Posts Tagged ‘Lucas’

The one and only church left in Jerusalem was burning. Towering flames lit the sky and illuminated crowds of people in the street. Most were celebrating the inferno. I walked into a nearby museum and into its massive marble floored lobby. Dozens of cameras mounted on the walls snapped photos of me from every angle, checking to see if I was a terrorist. Luckily, I was not.

I passed through the museum and out the back to a large, mostly vacant airfield. My favorite professor was giving a lecture on warfare and today the class was being held inside a Learjet parked out on the airstrip. Kevin, Lucas, and Melissa were attending the class with me. We filed into the jet and I made my way through the small group of other students to take a seat in the back, buckling myself into the leather chair. I could see a small river flowing by the airfield outside my window.

We watched with growing concern as the banks overflowed and water started flooding into the airfield and under our plane.

The professor stood at the front of the jet but hadn’t started his lecture yet. Not many of the students seemed interested anyway, as they were all talking about the dam upstream on the  river. A large flow of water was scheduled to be released down the river and was predicted to flood a local baseball field. We all though that was a terrible idea, as it would probably ruin the game scheduled to be played that night. As if on cue, the river began to rise and was soon flooding much more severely than we had predicted. We watched with growing concern as the banks overflowed and water started flooding into the airfield and under our plane.

It became apparent that the water wasn’t going to carry us away, so we kept calm. That calm was soon sundered as one of the students pointed out the window. “Oh no, the dam!” The river’s water level surged and headed straight for the airfield.  The current swept under the jet and began to carry it away. I reacted quickly, rushing to the front of the jet and shutting the door just as it was about to be inundated. The jet bobbed up and down in the water as we headed down what was now a massive river. A light sprinkle of rain started, quickly turning into a constant downpour. Waves began to grow larger with each passing moment.

Lucas decided this was a perfect time to start messing around and jump up and down on the plane, seeing if he could get it to flip over. “Stop being stupid and fucking around,” I yelled at him. “You’re going to make us tip over and drown!”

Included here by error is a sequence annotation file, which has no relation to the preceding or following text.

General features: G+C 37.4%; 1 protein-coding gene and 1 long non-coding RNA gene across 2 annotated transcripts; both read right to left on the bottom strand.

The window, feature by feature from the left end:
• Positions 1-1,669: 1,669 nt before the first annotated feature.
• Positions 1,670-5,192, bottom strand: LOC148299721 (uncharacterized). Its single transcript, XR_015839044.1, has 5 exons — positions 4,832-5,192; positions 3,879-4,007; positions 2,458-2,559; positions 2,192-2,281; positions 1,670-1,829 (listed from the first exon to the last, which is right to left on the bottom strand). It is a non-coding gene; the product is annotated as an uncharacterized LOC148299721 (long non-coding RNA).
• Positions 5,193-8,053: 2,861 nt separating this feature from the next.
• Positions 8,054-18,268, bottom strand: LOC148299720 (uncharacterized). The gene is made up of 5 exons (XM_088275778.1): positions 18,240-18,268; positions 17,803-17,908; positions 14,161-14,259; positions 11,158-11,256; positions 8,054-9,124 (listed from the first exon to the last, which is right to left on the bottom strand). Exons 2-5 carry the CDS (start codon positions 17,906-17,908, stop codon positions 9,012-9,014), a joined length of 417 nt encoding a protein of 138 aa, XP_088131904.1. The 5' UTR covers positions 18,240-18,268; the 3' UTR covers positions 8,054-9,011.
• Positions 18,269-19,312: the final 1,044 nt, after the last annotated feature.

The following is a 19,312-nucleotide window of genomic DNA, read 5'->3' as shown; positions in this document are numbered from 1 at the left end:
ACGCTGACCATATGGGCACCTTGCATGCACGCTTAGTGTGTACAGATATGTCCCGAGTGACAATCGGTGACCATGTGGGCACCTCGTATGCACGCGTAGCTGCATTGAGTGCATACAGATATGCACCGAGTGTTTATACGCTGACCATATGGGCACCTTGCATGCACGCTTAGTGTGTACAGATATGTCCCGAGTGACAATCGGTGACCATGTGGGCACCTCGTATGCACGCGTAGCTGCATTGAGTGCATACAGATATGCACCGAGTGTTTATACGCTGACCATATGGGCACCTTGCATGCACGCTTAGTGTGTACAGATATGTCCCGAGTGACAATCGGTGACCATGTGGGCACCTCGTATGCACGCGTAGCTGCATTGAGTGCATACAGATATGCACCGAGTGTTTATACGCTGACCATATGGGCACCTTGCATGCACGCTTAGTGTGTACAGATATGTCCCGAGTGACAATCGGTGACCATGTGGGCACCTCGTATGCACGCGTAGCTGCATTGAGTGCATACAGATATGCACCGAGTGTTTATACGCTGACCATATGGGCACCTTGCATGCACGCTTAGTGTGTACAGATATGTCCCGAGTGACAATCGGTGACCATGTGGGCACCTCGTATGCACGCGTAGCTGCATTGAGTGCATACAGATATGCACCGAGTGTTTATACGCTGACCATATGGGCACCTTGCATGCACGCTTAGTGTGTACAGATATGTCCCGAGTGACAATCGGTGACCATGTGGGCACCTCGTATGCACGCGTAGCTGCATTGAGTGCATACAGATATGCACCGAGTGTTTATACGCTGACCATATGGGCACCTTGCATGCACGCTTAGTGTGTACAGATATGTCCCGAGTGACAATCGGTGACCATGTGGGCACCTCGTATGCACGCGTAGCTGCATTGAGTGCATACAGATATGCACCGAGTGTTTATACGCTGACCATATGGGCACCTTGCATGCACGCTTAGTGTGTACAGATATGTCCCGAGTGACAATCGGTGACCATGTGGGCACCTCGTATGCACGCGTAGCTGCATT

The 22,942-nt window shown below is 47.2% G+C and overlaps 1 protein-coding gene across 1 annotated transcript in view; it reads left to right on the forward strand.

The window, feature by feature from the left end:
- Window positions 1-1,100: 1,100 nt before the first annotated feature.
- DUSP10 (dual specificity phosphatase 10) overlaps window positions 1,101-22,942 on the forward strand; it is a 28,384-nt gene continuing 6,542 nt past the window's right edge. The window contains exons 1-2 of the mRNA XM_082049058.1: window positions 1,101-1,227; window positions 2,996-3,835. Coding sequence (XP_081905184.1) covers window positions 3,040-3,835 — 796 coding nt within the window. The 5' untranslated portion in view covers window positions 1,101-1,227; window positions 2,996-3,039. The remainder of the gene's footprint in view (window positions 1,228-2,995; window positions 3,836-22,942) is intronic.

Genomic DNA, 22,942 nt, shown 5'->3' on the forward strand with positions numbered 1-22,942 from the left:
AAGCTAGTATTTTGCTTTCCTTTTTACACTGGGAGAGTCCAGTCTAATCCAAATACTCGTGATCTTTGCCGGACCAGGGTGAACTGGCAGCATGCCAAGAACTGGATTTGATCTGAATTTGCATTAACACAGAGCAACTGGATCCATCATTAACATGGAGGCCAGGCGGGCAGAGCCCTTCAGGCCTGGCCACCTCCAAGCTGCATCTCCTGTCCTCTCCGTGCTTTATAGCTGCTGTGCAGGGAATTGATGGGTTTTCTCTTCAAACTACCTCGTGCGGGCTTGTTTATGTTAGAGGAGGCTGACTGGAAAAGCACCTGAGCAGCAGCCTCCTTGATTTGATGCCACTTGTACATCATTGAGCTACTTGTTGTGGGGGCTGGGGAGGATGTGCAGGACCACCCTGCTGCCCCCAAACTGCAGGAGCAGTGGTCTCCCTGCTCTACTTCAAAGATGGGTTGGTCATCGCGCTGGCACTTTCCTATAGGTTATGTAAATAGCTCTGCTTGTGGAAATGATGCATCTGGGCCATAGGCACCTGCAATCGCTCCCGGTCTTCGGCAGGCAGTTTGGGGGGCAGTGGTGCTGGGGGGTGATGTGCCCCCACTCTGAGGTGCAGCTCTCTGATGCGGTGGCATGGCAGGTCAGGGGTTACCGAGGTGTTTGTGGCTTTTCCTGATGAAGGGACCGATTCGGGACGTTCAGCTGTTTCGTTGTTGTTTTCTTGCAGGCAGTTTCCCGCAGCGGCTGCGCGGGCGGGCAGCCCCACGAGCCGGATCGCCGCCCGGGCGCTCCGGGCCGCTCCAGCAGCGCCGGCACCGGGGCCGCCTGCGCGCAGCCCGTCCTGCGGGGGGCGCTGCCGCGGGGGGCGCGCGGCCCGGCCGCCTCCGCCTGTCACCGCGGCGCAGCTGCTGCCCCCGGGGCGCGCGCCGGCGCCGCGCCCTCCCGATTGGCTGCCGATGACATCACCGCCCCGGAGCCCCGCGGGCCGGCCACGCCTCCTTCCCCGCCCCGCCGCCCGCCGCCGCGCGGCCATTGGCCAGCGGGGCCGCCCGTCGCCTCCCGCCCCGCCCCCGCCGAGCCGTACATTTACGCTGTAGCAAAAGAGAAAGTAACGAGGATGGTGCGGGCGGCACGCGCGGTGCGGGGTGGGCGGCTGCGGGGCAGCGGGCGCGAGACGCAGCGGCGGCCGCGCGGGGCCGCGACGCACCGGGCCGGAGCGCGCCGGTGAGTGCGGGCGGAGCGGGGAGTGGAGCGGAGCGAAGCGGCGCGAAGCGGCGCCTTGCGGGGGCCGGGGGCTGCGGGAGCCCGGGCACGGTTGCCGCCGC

The jet bobbed up and down in the water as we headed down what was now a massive river.

The flood current turned and we started heading straight for a giant air hanger on the edge of the field. Tower walls of water rose before the jet, dwarfing our makeshift boat. I grabbed the controls and somehow managed to force the jet around to hit the waves head on. It was our only chance to prevent capsizing. A tall chain link fence stuck out of the water in front of us and I called out to the rest of those on board.

“Brace yourselves!”

“Brace yourselves!” The plane plowed through the fence without even a jostle.

“Did you just say brace yourselves?” Melissa asked incredulously. She thought it was a truly ridiculous thing to say.

“Yeah, yeah,” I replied. I decided to embrace it and took it to the next level, shouting out like a pirate. “All right me ‘arties! This be it! This storm be rougher’n your mother’s arse!”

Everyone laughed.

Note: Hey, only 4 months between posts this time. Progress. I’ve got tons of dreams recorded in a backlog, it’s just a measure of typing them up.





My Bad

Posted: October 11, 2010 in Memories of things that didn't happen
Tags: , ,

Lucas and I had been drinking with some friends, hanging out in my apartment.  We went into a spare room where Lucas had been storing a bunch of his music equipment.  The room was full of amps, guitars, microphones, sound boards and mixers.  I bent to pick up a fog machine and foolishly chose to grip it by the water nozzle.  The nozzle broke off, shooting a jet of water into the air that wildly sprayed the entire room.  The equipment was soaked and completely ruined.

The damage came to $211,000.  I told Lucas I’d see if my renter’s insurance would pay for it.